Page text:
Initially known as the Stafford Little Lectureship
on Public Affairs, the fund was "[f]ounded in 1899
with a gift of $10,000 by Henry Stafford Little of the
Class of 1844, who suggested that Grover Cleveland,
ex-President of the United States, be invited to deliver
before the students of the University 'such lectures
as he might be disposed to give from year to year.'
Mr. Cleveland was the Stafford Little lecturer until
his death in 1908." Between 1954-1955 and 1970-1971,
the Committee on Public Lectures expressed an intent
to use this fund to address topics in the "general
area of the social sciences."
Lecturers have included Theodore Roosevelt on "National
Strength and International Duty" (1917-1918); Albert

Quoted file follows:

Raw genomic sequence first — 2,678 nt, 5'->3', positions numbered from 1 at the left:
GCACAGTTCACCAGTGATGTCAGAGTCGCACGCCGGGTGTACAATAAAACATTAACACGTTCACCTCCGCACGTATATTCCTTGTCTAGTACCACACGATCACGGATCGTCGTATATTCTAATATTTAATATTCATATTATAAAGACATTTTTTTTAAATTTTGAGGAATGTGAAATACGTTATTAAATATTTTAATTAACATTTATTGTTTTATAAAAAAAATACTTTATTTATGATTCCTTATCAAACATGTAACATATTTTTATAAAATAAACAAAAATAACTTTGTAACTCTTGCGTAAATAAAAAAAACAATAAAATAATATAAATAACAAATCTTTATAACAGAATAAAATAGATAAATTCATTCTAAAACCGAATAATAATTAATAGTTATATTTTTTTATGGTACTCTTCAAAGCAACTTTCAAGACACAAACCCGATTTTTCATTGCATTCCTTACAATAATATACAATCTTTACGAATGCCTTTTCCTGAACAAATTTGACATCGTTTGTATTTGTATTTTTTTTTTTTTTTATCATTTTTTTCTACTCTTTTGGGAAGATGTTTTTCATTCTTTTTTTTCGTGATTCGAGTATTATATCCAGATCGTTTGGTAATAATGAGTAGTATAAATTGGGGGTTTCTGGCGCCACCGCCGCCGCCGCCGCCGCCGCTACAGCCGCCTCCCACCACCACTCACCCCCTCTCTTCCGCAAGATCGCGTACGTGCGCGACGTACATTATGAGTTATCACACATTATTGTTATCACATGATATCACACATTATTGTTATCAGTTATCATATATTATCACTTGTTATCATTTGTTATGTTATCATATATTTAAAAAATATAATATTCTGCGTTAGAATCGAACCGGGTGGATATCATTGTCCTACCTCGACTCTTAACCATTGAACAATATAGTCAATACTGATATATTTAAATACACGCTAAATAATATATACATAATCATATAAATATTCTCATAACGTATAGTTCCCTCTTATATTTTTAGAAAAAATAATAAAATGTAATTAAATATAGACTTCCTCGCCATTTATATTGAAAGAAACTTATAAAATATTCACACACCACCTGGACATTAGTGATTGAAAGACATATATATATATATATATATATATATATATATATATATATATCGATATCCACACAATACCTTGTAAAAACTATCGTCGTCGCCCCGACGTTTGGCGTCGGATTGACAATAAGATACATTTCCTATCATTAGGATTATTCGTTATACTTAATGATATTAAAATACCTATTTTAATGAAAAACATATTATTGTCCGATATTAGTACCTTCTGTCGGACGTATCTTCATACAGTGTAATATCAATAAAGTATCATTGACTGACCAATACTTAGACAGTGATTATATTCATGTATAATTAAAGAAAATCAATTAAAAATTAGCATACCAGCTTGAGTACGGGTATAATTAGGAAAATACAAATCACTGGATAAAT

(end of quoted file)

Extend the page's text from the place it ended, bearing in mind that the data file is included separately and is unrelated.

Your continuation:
Einstein on "The Meaning of Relativity" (1920-1921);
Henry L. Stimson on "Democracy and Nationalism
in Europe" (1933-1934);
Arnold Shoenberg on "Twelve-tone music composition"
Thurgood Marshall on "The
Constitutional Rights of the Negro" (1963-1964);
and Gunnar Myrdal on "The Racial Crises in the
United States in Historical Perspective" (1969-1970).
A lawyer by profession, Little was active in New Jersey
politics and was the first president of the New York
and Long Branch Railroad Company. According to Dean
Andrew West, Princeton "took the place of the wife,
home, and children he never had." He died, greatly
mourned, in 1904.